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AUSTIN, Texas (LifeSiteNews) – Texas Attorney General Ken Paxton is taking the Biden administration to court over an “unlawful” federal mandate which seeks to force businesses to concede on the use of sex-based bathrooms, dress codes, and pronouns as subjectively determined by employees, regardless of their actual sex. 

On September 20, Paxton filed a lawsuit against the Equal Employment Opportunity Commission (EEOC), its chairwoman Charlotte Burrows, and U.S. Attorney General Merrick Garland, petitioning the Northern District of Texas federal court for “declaratory and injunctive relief” from Burrows’ June 15 guidance. 

The guidance document outlined a requirement for employers “to allow exceptions from their generally applicable workplace policies on usage of bathrooms, locker rooms, and showers … dress codes, and pronoun usage, based on the subjective gender identities of their employees,” according to the lawsuit. 

In contrast, Paxton’s office released a statement declaring that “States have the sovereign right to enact their own policies regarding things such as bathroom usage,” characterizing the move by the EEOC as “an extreme federal overreach by the federal government.” 

Paxton himself added that “States should be able to choose protection of privacy for their employers over subjective views of gender, and this illegal guidance puts many women and children at risk.” 

“If the Biden Administration thinks they can force states to comply with their political agenda, my office will fight against their radical attempt at social change. These backdoor attempts to force businesses, including the State of Texas, to align with their beliefs is unacceptable,” the Texas Attorney General said. 


The 19-page lawsuit contends that Burrows’ guidance “misstates the law” regarding her interpretation of employers’ obligations under Title VII of the Civil Rights Act of 1964, “increasing the scope of liability for the State in its capacity as an employer.”  

Paxton wrote that “Burrows did not even have authority to issue” the ruling, given that “Texas and its constituent agencies, including the Texas Department of Agriculture … have the sovereign right to set their own policies on bathroom usage, dress codes, and pronoun usage within their workplaces.” 

“The June 15 Guidance is invalid on its face,” the lawsuit reads.  

Owing to the recent Bostock vs. Clayton County (2020) decision, in which the Supreme Court ruled that employers violate Title VII of the Civil Rights Act by firing staff on the basis of “sexual orientation” and “gender identity,” the EEOC determined that employers can be justifiably asked to accommodate gender-confused individuals’ wish to dress in accordance with, and be referred to by, their preferred sexual identity.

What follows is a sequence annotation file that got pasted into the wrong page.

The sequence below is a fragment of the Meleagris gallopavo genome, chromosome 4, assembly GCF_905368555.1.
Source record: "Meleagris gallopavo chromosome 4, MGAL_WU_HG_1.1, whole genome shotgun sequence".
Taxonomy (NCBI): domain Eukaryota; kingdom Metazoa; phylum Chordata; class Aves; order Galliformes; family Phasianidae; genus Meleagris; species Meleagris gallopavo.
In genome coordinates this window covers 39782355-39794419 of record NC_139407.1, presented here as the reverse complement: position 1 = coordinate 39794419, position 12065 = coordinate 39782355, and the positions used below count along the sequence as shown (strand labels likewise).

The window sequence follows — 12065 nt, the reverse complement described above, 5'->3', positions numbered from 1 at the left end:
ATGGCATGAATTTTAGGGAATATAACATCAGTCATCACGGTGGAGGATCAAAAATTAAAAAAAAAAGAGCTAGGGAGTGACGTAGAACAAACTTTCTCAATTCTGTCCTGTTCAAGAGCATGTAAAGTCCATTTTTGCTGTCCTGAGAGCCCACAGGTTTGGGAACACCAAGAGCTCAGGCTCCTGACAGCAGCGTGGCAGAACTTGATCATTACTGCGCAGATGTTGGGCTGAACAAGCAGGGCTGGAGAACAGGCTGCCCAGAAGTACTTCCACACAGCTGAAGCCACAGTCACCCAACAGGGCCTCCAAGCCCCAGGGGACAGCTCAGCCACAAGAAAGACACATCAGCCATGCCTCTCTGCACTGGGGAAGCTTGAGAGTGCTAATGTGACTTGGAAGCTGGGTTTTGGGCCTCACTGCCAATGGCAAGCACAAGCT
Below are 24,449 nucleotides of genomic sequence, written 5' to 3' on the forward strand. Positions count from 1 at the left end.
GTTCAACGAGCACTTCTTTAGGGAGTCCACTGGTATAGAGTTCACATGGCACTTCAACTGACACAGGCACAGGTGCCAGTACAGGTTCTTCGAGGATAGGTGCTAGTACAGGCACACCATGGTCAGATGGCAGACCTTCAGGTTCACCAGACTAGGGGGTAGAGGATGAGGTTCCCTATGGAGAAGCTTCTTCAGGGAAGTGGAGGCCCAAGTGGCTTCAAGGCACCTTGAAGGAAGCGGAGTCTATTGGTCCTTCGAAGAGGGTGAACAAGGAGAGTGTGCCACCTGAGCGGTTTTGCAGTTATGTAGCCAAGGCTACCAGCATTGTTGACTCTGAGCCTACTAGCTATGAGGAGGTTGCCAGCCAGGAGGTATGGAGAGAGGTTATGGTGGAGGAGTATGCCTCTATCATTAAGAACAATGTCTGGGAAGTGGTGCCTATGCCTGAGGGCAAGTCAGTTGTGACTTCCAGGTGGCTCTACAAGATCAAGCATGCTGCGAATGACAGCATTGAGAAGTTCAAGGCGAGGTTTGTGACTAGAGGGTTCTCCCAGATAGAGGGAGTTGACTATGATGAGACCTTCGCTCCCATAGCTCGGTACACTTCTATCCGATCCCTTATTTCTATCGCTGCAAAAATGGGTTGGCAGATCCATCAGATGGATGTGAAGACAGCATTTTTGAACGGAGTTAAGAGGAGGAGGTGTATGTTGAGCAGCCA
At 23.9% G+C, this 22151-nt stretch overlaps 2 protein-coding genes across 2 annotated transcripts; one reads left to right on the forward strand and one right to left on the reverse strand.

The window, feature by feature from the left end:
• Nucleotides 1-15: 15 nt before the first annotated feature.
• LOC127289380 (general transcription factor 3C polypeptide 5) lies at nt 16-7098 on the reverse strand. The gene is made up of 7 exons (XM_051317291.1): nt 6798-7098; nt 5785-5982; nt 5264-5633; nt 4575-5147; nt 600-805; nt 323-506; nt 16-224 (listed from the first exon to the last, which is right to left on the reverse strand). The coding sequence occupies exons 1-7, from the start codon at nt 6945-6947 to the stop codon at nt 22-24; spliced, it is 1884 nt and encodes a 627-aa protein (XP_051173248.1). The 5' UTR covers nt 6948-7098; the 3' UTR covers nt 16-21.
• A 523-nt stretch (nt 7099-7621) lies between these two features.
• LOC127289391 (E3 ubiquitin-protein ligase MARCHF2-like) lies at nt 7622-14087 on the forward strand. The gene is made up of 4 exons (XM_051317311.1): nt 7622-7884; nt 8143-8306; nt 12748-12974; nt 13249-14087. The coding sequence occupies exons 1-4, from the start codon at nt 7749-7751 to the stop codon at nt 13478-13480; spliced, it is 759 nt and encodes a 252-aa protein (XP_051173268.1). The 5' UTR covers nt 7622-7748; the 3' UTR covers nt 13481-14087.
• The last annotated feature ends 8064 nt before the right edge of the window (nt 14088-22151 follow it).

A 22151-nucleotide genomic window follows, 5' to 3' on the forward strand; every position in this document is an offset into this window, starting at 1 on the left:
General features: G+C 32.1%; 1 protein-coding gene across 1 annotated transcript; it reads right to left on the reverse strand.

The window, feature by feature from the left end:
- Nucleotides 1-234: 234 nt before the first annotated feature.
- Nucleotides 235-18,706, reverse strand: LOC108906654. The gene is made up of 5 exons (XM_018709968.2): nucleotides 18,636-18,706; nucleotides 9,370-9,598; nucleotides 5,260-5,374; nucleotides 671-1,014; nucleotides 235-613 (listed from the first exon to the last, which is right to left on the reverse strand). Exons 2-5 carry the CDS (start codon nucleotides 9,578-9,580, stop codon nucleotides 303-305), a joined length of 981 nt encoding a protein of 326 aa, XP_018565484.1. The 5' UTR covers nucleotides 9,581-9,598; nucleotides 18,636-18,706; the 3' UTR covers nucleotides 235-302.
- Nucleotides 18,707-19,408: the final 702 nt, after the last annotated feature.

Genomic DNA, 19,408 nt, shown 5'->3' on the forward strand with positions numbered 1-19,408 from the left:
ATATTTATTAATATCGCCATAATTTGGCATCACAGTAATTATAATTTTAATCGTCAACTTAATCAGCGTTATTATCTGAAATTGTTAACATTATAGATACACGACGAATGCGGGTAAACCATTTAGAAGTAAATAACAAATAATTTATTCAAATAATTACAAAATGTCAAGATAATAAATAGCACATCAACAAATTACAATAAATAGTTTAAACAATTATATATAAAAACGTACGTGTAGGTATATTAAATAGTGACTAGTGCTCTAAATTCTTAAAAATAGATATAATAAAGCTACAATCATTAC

Accordingly, Burrows’ guidance declared that “[p]rohibiting a transgender person from dressing or presenting consistent with that person’s gender identity would constitute sex discrimination,” “that employers may not deny an employee equal access to a bathroom, locker room, or shower that corresponds to the employee’s gender identity;” and that “use of pronouns or names that are inconsistent with an individual’s gender identity” can be considered harassment.  

But according to Paxton’s lawsuit, the Bostock decision applies much more narrowly than Burrows presumes. The suit noted that “Bostock explicitly disclaimed that it was deciding whether ‘sex-segregated bathrooms, locker rooms, and dress codes’ would violate Title VI,” and that the case did not address the question of pronouns. 

Quoting directly from Bostock, the suit explained that the court did not establish “a new or otherwise separate protected class,” but rather “‘proceed[ed] on the assumption that ‘sex’ . . . refer[s] only to biological distinctions between male and female,’ and did not include ‘norms concerning gender identity.’” 

 Paxton further argued that the guidance comprises a “substantive violation” of both the First Amendment and 11th Amendment to the U.S. Constitution. 

Specifically, the lawsuit emphasizes that Americans’ First Amendment rights are infringed by the EEOC’s attempt to require employers and their employees to use an individual’s preferred pronouns “based on subjective gender identity rather than biological sex.” As such, the lawsuit claims that “the June 15 Guidance unconstitutionally compels and restrains speech.” 

Additionally, regarding the 11th Amendment, the lawsuit claims that the EEOC has violated states’ rights by bringing forceable action against Texas for its opposition to an “unlawful” decree such as the “transgender” mandate. 

Consequently, Paxton, on behalf of the State of Texas, requested that the court “[d]eclare that the June 15 Guidance is unlawful; [v]acate the June 15 Guidance; [i]ssue preliminary injunctive relief enjoining Defendants from enforcing or implementing the June 15 Guidance,” as well to “[a]ward Texas the costs of this action and reasonable attorney’s fees.” 

LifeSiteNews contacted the EEOC for a response to the claims made against them in Paxton’s lawsuit, but its spokesman declined to comment.